72 Hours: Wiz Khalifa, Tim Fite, Batusis among the weekend's most notable concerts
A Pop & Hiss look at the top shows happening around town this weekend.
Wiz Khalifa, Yelawolf @ the Music Box. Wiz Khalifa's career was once seemed left for dead, with a gone-bust deal with Warner Bros. and little more than mix-tape cred to his name. Kanye West made hip-hop safe for nerdy tough guys, and Kid Cudi put psychedelics and trance chill-outs in vogue. Wiz Khalifa traffics somewhere in the middle, and he's here for two sold-out nights at the Music Box before he issues his first proper major label effort in 2011. First single, "Black & Yellow," is a Pittsburgh love letter that's dank and sometimes claustrophobic, but largely minimalist bravado. Yelawolf is working on a major label effort himself, an Interscope album that already has the Eminem stamp of approval. The sandpaper-scratched vocalist takes a more aggressive route than Wiz Khalifa, and his delivery is full of sudden gear shifts. His obsessions are little more than cars, girls and getting hammered, but it's safe to say he's pretty serious about all of them. The Music Box, 6126 Hollywood Blvd. The show is sold out, and tickets start at about $70 on secondary markets.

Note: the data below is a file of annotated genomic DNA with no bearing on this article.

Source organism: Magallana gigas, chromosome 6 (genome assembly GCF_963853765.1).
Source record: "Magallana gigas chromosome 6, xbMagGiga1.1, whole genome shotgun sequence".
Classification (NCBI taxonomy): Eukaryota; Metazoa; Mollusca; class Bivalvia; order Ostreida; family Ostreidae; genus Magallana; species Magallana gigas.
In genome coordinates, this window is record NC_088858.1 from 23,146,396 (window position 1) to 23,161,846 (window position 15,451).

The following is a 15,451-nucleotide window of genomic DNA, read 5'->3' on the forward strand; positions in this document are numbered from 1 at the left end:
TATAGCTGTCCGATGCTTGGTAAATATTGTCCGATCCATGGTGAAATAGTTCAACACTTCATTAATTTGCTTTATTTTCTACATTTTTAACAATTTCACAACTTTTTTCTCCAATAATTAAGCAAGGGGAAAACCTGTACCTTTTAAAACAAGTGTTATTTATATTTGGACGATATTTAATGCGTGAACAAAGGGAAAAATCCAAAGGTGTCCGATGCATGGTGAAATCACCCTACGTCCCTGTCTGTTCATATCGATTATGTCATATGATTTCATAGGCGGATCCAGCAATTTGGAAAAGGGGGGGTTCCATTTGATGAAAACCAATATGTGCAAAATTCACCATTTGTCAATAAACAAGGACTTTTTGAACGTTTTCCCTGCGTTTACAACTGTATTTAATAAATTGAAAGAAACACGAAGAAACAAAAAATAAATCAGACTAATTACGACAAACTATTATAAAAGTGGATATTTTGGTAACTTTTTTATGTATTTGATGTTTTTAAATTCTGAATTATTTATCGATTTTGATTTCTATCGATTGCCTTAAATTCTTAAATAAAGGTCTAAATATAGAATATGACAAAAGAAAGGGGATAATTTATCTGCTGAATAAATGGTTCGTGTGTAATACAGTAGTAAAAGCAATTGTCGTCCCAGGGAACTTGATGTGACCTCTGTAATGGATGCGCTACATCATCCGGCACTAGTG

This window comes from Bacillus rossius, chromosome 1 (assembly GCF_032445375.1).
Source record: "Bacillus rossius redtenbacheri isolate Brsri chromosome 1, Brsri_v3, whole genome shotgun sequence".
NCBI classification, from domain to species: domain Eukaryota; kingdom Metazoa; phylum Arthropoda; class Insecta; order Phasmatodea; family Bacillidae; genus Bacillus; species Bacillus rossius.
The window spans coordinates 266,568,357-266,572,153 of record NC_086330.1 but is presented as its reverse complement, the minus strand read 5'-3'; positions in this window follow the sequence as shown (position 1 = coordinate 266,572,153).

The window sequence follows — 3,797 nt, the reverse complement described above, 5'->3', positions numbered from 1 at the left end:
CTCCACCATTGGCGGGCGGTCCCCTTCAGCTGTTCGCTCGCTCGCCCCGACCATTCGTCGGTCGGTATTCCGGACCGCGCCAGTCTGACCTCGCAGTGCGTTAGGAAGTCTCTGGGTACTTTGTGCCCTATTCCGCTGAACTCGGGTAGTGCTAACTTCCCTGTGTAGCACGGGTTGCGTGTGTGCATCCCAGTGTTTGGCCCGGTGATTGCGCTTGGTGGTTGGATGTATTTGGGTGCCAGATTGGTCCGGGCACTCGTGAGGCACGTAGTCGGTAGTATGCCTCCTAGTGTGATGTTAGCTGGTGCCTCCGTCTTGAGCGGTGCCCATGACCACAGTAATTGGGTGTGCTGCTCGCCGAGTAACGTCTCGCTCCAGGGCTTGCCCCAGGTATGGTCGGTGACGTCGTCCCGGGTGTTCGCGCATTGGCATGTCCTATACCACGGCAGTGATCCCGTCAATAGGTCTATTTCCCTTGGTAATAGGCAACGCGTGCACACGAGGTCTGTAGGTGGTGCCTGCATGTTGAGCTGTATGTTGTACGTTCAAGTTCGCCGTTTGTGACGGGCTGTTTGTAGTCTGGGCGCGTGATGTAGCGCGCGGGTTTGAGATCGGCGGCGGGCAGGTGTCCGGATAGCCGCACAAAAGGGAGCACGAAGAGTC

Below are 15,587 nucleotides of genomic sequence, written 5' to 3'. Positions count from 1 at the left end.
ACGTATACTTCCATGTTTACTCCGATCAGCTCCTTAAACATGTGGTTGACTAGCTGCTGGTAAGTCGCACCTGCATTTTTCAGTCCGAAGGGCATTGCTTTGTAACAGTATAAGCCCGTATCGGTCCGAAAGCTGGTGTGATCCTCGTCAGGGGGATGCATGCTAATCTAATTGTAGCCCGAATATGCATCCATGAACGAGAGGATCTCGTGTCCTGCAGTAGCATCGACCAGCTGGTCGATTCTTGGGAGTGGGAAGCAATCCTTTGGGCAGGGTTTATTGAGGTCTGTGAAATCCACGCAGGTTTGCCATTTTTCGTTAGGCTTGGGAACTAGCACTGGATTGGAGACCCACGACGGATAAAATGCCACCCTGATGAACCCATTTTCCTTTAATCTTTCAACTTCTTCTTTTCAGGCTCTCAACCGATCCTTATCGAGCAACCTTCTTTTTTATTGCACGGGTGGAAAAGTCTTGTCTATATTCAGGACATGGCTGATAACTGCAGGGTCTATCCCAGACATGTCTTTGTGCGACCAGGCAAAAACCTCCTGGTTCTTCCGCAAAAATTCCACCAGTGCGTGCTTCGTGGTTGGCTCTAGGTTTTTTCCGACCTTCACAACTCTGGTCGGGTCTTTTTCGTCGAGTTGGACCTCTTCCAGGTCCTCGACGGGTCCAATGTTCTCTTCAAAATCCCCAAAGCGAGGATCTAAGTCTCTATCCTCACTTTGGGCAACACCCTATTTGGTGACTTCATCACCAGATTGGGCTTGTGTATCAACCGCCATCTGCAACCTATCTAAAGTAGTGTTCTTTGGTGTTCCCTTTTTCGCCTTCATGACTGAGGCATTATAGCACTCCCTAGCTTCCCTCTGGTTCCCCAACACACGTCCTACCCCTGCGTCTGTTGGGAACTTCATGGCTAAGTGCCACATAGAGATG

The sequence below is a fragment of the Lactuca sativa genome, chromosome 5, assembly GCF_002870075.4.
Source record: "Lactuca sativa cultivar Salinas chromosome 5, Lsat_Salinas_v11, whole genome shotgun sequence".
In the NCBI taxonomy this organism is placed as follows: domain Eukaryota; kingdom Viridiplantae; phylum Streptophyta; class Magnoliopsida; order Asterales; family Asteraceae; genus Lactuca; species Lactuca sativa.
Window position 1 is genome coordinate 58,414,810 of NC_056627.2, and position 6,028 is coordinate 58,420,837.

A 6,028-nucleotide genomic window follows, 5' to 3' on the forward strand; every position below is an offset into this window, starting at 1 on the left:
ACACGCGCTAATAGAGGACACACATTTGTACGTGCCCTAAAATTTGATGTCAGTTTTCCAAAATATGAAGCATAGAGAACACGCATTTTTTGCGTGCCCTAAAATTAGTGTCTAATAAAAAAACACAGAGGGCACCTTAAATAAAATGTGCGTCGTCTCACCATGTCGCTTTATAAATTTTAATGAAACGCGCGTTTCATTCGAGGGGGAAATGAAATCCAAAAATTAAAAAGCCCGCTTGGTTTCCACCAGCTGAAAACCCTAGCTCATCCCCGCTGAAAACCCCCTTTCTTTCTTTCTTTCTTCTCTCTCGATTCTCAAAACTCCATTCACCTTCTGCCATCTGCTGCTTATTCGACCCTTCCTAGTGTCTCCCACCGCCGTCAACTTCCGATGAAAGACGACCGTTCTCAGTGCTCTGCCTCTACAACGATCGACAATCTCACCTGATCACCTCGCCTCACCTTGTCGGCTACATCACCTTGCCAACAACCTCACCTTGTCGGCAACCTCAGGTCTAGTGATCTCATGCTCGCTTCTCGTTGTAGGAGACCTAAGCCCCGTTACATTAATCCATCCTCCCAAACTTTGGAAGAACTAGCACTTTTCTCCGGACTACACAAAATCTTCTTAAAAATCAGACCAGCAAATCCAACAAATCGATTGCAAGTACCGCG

Slayer, Megadeath @ Gibson Amphitheatre. Do not make the mistake of taking Slayer for granted. Since 2001's "God Hates Us All," Slayer has gradually been embracing more topical subject matter (oh, don't worry, they still share a love for all things apocalyptic), and the band has survived about three decades without fattening up. This is metal at its most no frills, where tangled guitars are delivered with a punk-rock ferociousness. Megadeath, likewise, dispenses its musical violence with sleekness. The Gibson Amphitheatre, 100 Universal City Plaza. Tickets, which are still available, range from $15-$84.50, not including surcharges.